Despite Skewed Parking Math, Planning Commission Approves 55 Laguna

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Image: Woods LLC

The SF Planning Commission unanimously approved a major housing development at 55 Laguna Street yesterday, despite an excessive amount of car parking that livable streets advocates say should be lowered under stricter parking maximums.

The development would include two housing projects: one with 330 apartments, and another with 110 affordable apartments for an LGBT senior community. They would share a block at Laguna and Waller with existing buildings owned by the University of California, filling in what is currently mostly a parking lot, used primarily for the UC Dental School. All told, 310 underground parking spaces would be built on the site.

But the developers and Planning Department staff used misleading calculations and inappropriate zoning requirements to build a number of parking spaces that falls within parking maximums, say members of the Hayes Valley Neighborhood Association. As Streetsblog has written, more car parking generally means residents are more likely to own and drive cars.

In a letter to the Planning Commission [PDF], HVNA Transportation and Planning Committee Chair Jason Henderson claimed that developer Woods LLC is skewing the number of parking spaces by claiming that 51 of the 310 parking spaces will be used by the UC Dental School (even though the public can use 15 of them), and incorporating the 110 affordable housing units into the ratio, which HVNA doesn’t think should be counted. HVNA says the developers have refused the organization’s requests to reduce the number of residential parking spaces from 249 to 165, which would include only one parking space for every two market-rate housing units, or 0.5:1.

HVNA's table of parking ratio calculations.

“Parking ruins density — all the benefits of this high density infill project will be negated by too many cars and garage entrances on Laguna and Buchanan Streets,” Henderson wrote. “The circulation for these additional cars will inevitably jam Haight Street, a key transit first street, causing more delay to transit passengers and more danger to pedestrians and bicyclists.”

Henderson told the Planning Commission that throughout the years-long negotiations, UC administrators have “stubbornly insisted on 51 parking spaces for their dental school. On any given day, go check it out, there are about 20 cars there at the most.”

Even with the math used by developers, the project doesn’t meet the 0.5:1 parking ratio required for sites zoned as “Neighborhood Commercial Transit” (NCT) in the Market-Octavia Plan, which HVNA argues should apply to 55 Laguna. However, the plan zoned the site as a “RM-3″ (Residential, Mixed, “medium” density) and a “NC‐3″ (Neighborhood Commercial, moderate scale) district. The applicable parking maximum, then, is a 0.75:1 ratio under the Special Use District for the area. Steve Vettel of Farella Braun + Martel, who spoke for the project developers, said that their calculated parking ratio of 0.57:1 “falls well below” that zoning requirement.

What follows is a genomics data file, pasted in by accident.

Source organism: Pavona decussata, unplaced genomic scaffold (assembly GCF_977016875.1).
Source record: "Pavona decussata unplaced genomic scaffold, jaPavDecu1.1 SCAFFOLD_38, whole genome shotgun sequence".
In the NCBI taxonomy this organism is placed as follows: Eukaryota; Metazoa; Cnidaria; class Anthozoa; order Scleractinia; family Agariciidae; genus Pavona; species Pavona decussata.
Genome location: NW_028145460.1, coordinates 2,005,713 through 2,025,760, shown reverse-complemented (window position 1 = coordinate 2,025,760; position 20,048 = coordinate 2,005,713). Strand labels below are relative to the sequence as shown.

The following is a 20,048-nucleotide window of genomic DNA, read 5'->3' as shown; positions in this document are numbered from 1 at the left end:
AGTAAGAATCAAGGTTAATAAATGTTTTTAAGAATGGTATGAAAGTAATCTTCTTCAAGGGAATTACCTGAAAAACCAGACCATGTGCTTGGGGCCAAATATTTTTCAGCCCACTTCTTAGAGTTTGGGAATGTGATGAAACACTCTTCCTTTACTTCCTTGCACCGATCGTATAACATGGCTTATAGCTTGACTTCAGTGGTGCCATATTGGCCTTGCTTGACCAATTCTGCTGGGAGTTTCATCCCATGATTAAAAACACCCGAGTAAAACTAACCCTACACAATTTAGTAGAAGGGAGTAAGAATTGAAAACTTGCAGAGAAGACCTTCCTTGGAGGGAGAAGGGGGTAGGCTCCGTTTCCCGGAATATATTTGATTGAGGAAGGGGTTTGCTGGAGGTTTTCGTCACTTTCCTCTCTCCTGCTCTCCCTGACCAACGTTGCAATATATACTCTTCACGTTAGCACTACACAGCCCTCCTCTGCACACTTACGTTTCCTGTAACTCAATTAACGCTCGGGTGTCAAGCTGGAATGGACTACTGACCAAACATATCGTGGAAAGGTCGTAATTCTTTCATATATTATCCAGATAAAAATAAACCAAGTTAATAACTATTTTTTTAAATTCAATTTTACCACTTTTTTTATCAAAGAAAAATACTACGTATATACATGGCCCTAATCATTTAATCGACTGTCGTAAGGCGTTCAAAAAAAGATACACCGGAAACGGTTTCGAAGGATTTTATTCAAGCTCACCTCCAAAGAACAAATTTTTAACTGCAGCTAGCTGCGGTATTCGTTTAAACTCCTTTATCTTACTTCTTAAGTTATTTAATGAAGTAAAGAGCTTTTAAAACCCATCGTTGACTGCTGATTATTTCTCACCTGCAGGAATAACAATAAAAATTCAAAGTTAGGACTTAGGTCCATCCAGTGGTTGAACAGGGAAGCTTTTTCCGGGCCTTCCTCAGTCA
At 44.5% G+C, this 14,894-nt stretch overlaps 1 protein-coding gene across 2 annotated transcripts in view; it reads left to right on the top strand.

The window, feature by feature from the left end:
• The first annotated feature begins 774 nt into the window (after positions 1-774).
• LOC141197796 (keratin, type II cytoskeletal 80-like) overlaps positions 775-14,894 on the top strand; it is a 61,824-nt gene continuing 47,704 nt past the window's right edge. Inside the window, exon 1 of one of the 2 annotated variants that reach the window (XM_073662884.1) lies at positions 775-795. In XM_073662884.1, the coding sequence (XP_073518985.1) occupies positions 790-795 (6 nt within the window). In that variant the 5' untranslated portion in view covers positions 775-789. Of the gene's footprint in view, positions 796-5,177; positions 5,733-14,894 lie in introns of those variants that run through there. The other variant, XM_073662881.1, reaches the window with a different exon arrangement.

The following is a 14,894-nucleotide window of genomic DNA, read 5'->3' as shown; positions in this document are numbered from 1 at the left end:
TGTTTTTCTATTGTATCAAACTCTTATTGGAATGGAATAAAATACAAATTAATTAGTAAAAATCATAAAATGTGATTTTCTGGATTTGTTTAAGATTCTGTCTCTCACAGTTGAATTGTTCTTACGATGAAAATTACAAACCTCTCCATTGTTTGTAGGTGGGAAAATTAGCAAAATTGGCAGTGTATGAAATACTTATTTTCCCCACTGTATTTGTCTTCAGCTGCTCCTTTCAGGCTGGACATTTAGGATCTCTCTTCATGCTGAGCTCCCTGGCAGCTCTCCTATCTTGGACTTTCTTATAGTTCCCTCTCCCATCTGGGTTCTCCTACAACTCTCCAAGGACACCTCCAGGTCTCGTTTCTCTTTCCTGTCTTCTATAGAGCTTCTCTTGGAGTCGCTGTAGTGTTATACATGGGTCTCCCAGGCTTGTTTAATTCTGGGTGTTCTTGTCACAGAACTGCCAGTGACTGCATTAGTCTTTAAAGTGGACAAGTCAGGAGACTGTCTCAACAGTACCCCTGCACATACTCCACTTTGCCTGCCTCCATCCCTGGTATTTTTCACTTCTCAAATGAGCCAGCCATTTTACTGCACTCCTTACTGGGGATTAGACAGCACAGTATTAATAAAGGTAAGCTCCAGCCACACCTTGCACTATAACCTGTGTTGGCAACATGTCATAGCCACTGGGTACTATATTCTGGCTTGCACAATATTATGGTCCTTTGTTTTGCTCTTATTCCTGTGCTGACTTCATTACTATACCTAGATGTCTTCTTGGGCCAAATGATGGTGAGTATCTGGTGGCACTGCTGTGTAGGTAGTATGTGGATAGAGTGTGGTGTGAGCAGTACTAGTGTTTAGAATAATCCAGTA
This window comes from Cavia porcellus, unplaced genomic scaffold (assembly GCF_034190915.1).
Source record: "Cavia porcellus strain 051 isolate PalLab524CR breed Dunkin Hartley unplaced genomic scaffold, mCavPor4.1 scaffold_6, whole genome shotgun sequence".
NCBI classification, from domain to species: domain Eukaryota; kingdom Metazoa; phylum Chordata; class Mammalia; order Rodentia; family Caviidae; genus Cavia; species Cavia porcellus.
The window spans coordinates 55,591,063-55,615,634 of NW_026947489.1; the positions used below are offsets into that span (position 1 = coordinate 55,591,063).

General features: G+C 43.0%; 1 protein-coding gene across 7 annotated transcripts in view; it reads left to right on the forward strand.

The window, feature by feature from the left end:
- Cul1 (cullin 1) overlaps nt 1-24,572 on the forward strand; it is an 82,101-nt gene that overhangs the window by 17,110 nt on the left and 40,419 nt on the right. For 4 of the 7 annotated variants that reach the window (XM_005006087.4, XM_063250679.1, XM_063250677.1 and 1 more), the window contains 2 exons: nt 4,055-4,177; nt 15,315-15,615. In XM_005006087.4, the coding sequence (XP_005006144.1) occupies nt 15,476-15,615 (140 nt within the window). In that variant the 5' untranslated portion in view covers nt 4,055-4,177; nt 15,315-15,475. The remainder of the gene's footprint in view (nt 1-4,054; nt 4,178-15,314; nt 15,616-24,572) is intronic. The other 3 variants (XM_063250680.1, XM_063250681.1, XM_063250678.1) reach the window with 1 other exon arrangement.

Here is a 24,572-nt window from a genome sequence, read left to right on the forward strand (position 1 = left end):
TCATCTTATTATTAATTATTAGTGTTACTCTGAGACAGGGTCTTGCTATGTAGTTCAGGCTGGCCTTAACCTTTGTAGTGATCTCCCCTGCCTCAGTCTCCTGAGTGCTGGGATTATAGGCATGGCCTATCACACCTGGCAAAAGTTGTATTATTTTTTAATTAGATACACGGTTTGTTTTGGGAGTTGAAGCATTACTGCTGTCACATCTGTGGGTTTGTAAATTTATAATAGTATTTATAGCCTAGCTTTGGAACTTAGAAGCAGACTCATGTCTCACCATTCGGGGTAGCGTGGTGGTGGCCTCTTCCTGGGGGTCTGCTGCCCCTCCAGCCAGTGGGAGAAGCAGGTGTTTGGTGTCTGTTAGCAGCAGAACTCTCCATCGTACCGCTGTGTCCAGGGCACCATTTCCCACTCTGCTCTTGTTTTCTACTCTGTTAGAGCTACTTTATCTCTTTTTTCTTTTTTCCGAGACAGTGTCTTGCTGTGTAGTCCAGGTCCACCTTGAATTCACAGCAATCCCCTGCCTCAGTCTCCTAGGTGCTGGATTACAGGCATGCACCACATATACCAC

Henderson argued in the letter that the Planning Department ought to have applied the 0.5:1 maximum used for NCT districts. “The immediate neighborhood has over 50 percent car free households and one of the guiding principles of the Market and Octavia Plan is to accommodate new infill development while maintaining neighborhood character and livability.”

But because the Planning Department chose not to apply the stricter parking ratio, wrote Henderson, the developers were able “to insert an egregiously large amount of parking at the expense of the city’s transit first goals, the integrity of the Market and Octavia Plan, and the livability of our neighborhood.”

The excess parking was also opposed by SPUR and D5 Supervisor Christina Olague, the previous president of the Planning Commission, who “hopes that more could be done regarding the parking, but is pleased with the progress thus far,” an aide from her office said.

One improvement worth noting in the project is that a section of Waller Street, which is currently a pair of parking lots with a wall in the middle, would be reconnected as a pedestrian “mews” with stairways.

The site as it exists today. Photo: Google Maps

While affordable housing advocates speaking at the Planning Commission hearing called for stricter requirements for including below-market-rate apartments, Henderson pointed out that reducing parking was a key step towards that goal: “You get affordable housing by having less parking — zero parking.”

The only member of the Planning Commission who went on the record in support of the amount of parking was Michael Antonini. No other commissioners spoke on the parking issue at the hearing.

“The last thing a senior wants to do is give up his or her ability to drive,” said Antonini.

However, Henderson pointed out that adding parking works against seniors’ needs. “Many seniors I know, and even people I know who are approaching old age, are more concerned about being able to afford to live  in a safe, convenient, walkable and transit-rich area like this one. Walkable neighborhoods are mobility independence,” said Henderson.

“There are many innovative ideas out there for senior mobility — delivery of groceries, tricycles, low-floor buses with discounted transit passes, and reliable service — but overarching all of that is affordable housing. And by saddling new housing with excessive parking like this, developers continue to ratchet-up housing costs to the detriment of many seniors’ housing choices. “